Two things in particular struck me about Cyprian's treatment of those who have 'lapsed' - who have sacrificed to the pagan gods in order to save their skins and their social standing.
Firstly, he argues that the persecution was not the cause, but merely the occasion, for apostasy. He looks back to the church before the persecution, and argues that it had become undisciplined.
Among the priests there was no devotedness of religion; among the ministers there was no sound faith: in their works there was no mercy; in their manners there was no discipline. In men, their beards were defaced; in women, their complexion was dyed: the eyes were falsified from what God's hand had made them; their hair was stained with a falsehood. Crafty frauds were used to deceive the hearts of the simple, subtle meanings for circumventing the brethren. They united in the bond of marriage with unbelievers; they prostituted the members of Christ to the Gentiles. They would swear not only rashly, but even more, would swear falsely; would despise those set over them with haughty swelling, would speak evil of one another with envenomed tongue, would quarrel with one another with obstinate hatred.The church which was not disciplined and committed to purity of life before the persecution could hardly be expected to stand up when tested.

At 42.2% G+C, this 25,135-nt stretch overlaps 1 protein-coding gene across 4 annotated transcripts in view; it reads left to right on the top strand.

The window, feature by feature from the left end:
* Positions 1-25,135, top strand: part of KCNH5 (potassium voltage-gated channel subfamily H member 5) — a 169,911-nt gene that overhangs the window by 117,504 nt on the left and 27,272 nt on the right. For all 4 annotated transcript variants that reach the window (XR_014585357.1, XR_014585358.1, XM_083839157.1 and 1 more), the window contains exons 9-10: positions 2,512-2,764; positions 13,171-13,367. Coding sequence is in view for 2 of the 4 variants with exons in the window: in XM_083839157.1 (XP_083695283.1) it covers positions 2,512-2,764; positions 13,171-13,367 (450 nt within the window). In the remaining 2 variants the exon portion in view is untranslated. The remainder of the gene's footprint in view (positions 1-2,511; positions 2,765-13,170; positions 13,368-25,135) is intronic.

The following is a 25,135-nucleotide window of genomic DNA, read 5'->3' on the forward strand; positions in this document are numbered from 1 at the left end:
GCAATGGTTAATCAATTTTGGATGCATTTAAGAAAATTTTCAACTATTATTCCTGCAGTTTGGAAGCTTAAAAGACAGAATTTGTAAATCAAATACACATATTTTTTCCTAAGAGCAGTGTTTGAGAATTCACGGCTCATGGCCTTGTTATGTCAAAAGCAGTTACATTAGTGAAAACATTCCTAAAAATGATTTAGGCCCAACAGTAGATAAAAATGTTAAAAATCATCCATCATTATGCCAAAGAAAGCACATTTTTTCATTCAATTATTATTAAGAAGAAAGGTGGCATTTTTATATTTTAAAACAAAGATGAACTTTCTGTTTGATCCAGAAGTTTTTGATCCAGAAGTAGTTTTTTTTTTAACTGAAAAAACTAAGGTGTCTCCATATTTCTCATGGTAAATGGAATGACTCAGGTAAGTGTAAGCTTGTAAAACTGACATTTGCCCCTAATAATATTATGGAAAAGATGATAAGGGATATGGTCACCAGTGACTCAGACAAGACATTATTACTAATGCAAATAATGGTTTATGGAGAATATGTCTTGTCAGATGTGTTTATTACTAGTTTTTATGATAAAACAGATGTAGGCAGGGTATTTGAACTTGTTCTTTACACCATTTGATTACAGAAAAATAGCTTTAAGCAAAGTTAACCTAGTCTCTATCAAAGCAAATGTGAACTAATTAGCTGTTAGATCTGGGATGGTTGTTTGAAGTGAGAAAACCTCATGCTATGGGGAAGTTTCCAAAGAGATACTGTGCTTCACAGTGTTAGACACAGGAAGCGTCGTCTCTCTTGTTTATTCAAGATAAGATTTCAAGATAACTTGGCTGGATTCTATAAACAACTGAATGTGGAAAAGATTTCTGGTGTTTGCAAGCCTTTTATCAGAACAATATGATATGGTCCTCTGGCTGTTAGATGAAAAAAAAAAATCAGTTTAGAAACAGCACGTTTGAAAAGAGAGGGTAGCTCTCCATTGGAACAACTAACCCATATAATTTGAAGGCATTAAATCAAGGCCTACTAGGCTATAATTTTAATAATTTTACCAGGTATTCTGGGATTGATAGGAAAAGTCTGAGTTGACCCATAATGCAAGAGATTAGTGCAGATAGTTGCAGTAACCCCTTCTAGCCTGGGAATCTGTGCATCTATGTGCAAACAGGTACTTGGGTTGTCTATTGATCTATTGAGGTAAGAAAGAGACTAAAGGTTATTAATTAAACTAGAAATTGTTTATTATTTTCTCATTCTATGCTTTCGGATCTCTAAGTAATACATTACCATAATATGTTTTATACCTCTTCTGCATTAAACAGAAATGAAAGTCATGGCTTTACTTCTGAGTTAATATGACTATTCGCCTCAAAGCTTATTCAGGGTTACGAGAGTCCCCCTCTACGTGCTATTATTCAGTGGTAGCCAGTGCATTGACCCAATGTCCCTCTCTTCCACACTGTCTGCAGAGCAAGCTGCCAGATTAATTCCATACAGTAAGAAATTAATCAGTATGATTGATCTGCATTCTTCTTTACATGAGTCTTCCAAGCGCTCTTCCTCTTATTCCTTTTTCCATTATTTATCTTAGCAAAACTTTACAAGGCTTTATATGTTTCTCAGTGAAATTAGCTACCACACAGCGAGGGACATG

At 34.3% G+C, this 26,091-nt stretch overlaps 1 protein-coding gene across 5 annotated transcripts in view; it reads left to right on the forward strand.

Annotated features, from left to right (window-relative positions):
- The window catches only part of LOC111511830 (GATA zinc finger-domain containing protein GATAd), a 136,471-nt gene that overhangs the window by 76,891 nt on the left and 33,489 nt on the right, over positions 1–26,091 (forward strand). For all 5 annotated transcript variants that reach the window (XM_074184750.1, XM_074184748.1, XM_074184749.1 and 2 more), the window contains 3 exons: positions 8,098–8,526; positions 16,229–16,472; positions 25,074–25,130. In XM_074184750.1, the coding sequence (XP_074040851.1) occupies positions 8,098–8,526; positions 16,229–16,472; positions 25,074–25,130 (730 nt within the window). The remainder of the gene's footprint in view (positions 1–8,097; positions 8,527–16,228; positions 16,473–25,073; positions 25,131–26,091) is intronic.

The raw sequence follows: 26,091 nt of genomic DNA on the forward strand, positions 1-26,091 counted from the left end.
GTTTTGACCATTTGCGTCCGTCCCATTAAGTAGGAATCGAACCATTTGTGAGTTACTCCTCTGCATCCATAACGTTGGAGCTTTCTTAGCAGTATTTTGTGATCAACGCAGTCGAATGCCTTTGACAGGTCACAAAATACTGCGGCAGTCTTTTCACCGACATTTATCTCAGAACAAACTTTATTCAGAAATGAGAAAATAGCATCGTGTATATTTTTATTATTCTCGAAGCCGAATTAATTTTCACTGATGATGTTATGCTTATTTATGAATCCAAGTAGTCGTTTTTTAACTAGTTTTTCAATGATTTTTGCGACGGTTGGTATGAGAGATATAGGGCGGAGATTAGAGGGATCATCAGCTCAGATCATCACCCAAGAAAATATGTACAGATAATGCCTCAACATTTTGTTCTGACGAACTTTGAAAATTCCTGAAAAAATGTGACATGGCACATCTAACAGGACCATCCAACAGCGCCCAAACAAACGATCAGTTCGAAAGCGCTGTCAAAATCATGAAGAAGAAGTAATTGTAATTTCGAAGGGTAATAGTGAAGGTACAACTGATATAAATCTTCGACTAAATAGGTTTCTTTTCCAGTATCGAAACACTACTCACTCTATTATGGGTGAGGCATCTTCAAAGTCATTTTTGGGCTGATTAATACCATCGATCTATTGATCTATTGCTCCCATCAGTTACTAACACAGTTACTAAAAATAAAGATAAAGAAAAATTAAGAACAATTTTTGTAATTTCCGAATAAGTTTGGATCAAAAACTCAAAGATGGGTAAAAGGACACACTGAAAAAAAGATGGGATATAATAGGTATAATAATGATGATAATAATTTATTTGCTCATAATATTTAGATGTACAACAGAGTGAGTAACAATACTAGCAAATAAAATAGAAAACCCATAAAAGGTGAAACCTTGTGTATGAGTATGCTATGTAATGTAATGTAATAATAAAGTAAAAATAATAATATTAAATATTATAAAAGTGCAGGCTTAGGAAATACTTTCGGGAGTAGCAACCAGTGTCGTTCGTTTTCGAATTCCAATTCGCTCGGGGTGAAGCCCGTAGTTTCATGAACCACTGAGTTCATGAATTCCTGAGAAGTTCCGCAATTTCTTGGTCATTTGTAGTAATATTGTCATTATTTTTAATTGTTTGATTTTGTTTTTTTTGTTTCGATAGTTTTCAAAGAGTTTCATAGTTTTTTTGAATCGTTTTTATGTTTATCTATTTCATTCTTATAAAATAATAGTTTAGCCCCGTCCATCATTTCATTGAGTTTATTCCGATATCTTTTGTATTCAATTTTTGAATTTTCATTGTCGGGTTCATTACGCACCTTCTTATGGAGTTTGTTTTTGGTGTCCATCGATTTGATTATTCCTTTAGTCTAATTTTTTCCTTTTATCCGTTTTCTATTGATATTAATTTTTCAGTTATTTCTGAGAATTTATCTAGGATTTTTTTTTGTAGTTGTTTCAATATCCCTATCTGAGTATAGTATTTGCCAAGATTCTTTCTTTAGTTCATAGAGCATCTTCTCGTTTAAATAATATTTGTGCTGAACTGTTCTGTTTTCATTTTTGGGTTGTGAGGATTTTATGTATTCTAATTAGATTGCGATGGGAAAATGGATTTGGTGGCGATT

Secondly, because that is how he sees the problem, Cyprian is not willing to lightly readmit those who have lapsed to fellowship. The logic is obvious. The roots of their apostasy did not lie in the persecution but in the failure to take the gospel and its call to purity seriously; the persecution merely revealed the problem which was already there. So how could the problem be remedy through a relaxation of discipline? A failure to be serious about the gospel cannot be addressed by not being serious about the gospel.
One reason I've been thinking about this stuff has been the Tim Farron debacle. I wouldn't want to draw too many parallels between the hounding of the leader of the LibDems and the Decian persecution, but there are a few. For example, all that is required to escape is to make a token gesture towards the prevalent ideology of the day; nobody requires that you take it too seriously. Just say it isn't a sin, pay lip-service, and we can all move on. But the main thought is: if this is a sign of things to come - and it is entirely conceivable to me that at some point it will become difficult for anyone who won't subscribe the new paganism, even if they're not the leader of the LibDems - well, are we ready? Do we know what we believe and why we believe it? Are our church communities disciplined? Do we take the gospel seriously?
I confess, I worry a bit.